Of note, tomatoes in particular are much less likely to split because of the consistent 50 mL (10 teaspoons) of water delivered to their roots daily.

If you have recently purchased a Groasis Waterboxx and would like your results displayed (with your location and/or name, your preference being honored), please email them to us at

As always, you can buy the Waterboxx at  
At Dew Harvest our motto is "Replant the Earth"

Friday, August 22, 2014


Desalination, also called desalinization, is the removal of salt from seawater to make available more freshwater for human consumption.  Since only a tiny percentage of water on Earth is freshwater, and most of this is locked in glaciers, some arid areas bordering oceans or salt lakes view desalination as a necessity.  Israel gets over a third of its drinking water from desalination, and the amount of drinking water obtained from desalination worldwide is expected to almost double by 2020.

Desalination is possible through three main mechanisms.  First, simple solar distillation of seawater uses the different boiling points of pure water and salt to separate the two.  Water boils (evaporates) at 212 degrees Fahrenheit, while NaCl (sodium chloride, or the main salt in the ocean) doesn't boil or evaporate until 2,575 degrees Fahrenheit.  Since the sun warming seawater can get some water molecules to evaporate at a temperature lower than 212 degrees, water is collected on a clear plastic or glass pane.  This pane is sloped, and the pure water drains downward into a trough, awaiting drinking.

A picture of a solar still - From USGS
Solar distillation or desalination clearly does not produce a great deal of fresh water quickly, so other more expensive but more productive methods were developed.

Vacuum distillation decreases the pressure in a container of seawater to near that of atmospheric pressure.  This causes the pure water to boil at a lower temperature, allowing it to be separated from the salt (which is very difficult to boil as noted above).  This pure water is again separated and collected.  See how vacuum distillation works in the video below.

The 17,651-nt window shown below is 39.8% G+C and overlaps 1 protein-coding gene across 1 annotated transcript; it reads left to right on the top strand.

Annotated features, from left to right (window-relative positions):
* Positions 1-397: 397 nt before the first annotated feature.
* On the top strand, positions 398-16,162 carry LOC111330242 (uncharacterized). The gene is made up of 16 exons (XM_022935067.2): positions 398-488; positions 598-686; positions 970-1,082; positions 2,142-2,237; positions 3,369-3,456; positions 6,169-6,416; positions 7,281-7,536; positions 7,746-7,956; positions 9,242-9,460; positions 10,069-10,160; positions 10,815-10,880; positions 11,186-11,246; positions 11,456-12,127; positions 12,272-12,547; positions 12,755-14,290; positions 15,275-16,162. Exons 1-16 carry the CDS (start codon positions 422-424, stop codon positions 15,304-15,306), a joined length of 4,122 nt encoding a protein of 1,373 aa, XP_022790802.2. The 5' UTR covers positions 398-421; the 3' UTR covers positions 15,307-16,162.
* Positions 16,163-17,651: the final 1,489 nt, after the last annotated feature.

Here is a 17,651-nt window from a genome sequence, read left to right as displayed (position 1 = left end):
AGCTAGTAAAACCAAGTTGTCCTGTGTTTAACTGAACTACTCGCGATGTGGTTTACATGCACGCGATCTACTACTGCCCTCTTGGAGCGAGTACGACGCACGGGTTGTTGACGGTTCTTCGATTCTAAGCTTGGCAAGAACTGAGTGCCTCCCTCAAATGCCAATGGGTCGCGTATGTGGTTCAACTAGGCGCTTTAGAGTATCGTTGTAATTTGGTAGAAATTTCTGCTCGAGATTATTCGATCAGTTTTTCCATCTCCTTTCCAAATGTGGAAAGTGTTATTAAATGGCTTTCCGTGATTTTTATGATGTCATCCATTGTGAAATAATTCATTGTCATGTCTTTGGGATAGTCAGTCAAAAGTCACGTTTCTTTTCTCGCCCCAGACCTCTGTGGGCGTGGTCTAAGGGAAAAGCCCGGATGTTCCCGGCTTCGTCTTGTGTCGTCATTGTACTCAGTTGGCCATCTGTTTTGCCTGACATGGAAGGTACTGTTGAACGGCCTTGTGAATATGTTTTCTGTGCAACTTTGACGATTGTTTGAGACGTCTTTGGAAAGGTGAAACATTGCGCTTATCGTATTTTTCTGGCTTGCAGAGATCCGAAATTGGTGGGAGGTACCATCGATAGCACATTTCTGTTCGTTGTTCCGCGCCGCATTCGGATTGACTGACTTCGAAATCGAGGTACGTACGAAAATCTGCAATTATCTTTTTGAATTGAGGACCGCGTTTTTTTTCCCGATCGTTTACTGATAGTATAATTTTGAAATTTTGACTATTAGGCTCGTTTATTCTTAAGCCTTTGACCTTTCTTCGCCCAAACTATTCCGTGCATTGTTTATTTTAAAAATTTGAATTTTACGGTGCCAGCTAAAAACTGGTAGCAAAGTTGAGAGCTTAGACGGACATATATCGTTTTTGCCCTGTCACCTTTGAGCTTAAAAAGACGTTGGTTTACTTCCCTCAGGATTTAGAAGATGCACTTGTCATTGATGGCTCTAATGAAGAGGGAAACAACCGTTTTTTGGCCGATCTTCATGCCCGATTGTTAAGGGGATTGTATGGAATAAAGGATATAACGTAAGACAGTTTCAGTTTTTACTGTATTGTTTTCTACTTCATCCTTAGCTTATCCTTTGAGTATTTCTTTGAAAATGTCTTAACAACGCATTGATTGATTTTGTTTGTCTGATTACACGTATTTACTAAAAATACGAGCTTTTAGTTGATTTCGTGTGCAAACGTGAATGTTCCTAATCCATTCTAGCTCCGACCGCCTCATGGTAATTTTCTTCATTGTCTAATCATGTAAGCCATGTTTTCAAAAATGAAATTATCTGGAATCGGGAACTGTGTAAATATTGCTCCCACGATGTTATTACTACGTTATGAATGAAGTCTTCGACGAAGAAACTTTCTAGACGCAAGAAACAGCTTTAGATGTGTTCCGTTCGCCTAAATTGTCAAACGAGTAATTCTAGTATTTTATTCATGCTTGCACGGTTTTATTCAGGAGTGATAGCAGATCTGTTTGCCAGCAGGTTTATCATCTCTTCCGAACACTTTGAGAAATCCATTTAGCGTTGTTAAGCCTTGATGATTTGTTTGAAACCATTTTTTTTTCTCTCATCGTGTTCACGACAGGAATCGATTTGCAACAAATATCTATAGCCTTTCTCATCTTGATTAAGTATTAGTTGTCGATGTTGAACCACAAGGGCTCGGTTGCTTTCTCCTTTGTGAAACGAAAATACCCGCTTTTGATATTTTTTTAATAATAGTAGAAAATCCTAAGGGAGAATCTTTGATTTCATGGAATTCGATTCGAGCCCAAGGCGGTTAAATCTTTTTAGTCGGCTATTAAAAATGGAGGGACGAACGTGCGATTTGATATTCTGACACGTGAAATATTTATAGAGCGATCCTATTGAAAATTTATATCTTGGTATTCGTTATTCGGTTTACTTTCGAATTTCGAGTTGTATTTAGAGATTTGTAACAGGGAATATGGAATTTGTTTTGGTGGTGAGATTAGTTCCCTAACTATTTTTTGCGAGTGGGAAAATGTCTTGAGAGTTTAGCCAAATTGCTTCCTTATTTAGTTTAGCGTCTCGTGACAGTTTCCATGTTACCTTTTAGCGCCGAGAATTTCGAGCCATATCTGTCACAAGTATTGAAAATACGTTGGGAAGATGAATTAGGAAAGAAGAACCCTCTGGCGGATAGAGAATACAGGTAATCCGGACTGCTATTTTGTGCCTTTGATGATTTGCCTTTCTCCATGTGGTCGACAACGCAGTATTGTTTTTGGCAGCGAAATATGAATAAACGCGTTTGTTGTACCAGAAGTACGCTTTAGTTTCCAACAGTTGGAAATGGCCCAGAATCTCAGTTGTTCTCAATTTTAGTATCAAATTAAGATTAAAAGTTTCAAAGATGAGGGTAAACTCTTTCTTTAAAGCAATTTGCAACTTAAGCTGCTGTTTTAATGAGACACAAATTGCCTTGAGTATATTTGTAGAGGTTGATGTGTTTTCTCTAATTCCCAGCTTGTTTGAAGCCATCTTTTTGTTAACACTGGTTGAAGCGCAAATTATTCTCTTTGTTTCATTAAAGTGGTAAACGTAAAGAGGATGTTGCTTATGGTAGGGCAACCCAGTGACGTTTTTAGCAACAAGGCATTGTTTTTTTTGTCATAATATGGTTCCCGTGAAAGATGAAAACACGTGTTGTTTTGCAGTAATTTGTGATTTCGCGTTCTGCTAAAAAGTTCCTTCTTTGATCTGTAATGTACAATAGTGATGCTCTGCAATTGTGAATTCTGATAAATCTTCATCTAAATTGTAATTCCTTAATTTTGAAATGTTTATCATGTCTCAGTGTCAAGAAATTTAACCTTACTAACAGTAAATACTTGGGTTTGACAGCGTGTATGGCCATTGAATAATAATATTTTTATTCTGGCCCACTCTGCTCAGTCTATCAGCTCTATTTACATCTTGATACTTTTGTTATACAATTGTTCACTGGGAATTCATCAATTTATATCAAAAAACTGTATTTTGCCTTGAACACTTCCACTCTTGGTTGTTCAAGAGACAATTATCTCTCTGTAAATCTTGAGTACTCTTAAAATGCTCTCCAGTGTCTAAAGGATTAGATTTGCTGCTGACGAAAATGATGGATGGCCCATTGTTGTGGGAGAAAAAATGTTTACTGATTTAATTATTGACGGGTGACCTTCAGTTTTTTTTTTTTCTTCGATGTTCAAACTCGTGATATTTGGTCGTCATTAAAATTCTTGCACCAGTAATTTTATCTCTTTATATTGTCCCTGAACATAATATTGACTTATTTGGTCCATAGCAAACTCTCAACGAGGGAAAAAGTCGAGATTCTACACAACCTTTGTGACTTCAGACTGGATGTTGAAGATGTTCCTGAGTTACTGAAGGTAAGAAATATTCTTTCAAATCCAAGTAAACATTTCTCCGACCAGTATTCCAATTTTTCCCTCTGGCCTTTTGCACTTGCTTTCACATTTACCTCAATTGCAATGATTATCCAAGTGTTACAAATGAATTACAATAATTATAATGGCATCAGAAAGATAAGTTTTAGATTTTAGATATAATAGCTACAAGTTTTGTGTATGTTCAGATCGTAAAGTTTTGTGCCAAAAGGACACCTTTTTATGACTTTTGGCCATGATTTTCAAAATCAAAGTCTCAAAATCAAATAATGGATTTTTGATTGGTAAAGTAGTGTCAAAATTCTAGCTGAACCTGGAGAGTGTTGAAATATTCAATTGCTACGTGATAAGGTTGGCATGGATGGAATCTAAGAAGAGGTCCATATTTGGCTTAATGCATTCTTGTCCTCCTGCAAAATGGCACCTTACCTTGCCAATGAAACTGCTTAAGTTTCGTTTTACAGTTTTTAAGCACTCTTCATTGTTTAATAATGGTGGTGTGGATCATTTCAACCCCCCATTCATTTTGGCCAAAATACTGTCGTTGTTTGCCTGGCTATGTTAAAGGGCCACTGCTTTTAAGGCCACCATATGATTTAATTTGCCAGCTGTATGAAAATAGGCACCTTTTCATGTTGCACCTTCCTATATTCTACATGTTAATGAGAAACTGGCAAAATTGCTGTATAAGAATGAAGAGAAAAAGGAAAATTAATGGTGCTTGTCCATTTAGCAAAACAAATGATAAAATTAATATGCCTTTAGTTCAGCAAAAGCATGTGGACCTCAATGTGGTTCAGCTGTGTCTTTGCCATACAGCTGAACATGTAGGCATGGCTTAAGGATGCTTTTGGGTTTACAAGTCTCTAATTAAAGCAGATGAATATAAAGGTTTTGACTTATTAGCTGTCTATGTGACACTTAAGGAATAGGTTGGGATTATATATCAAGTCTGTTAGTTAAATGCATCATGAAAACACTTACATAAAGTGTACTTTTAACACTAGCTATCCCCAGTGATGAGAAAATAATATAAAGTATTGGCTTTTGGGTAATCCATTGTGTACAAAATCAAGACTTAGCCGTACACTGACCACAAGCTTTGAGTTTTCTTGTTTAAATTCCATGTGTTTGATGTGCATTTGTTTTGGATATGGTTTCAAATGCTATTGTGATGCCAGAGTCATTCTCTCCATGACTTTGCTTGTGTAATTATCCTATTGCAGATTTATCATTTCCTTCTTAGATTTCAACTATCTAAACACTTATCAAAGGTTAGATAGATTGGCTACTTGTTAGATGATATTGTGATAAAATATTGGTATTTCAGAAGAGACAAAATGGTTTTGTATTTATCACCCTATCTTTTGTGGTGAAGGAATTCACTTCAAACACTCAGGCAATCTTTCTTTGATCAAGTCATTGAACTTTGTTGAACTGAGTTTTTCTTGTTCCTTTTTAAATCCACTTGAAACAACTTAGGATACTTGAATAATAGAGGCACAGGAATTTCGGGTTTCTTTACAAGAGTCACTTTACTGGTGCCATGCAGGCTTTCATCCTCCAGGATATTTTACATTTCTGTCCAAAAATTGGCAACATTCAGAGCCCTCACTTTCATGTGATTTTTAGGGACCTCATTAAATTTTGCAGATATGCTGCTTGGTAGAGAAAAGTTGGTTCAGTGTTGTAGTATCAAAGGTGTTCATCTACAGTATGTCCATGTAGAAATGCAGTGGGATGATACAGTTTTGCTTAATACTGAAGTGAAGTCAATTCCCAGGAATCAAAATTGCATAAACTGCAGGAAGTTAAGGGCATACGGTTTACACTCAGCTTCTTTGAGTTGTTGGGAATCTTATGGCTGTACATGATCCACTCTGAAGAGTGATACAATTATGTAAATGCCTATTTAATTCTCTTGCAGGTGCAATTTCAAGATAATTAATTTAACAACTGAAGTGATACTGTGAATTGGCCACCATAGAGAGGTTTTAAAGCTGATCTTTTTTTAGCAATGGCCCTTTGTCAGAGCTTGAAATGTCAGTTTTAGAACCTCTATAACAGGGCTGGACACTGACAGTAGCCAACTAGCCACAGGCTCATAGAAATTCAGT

The most recently developed method is reverse osmosis, where seawater is pumped at very high pressures through a semi-permeable membrane (which only allows water through).  The salt remains.  This method is generally cheaper than vacuum distillation.  The biggest desalination plant in the Western Hemisphere is now being built outside San Diego.  See how reverse osmosis works in a video from OceanIt below.

Both vacuum distillation and reverse osmosis use electricity, making them both expensive and polluting.  They also leave an unwanted byproduct of very salty water which must be discarded.  If this brine water is just mixed in with ocean water again, many animals in the area of the brine will die.  Also, the costs of desalination preclude it from being used for any purpose beside drinking and cooking water.  Irrigation would clearly be far too low value a purpose for this water.

So, if desert countries do increasingly come to rely on desalination for drinking water, how can they grow trees and other plants for food production - especially since desalination is expensive?  The answer is - they can use the Groasis Waterboxx.

The Groasis Waterboxx doesn't use salt water at all, but rare rainwater and condensation to grow plants.  Unlike most types of desalination, it doesn't use electricity and doesn't have any moving parts.  A tree or other plant is planted with the Waterboxx, water is poured around the tree, the Waterboxx is filled with water, and the grower's job is done.  The Waterboxx will maintain its water supply from condensation and refill completely with 4 inches of rain.  See a video of how the Waterboxx works below (from Groasis):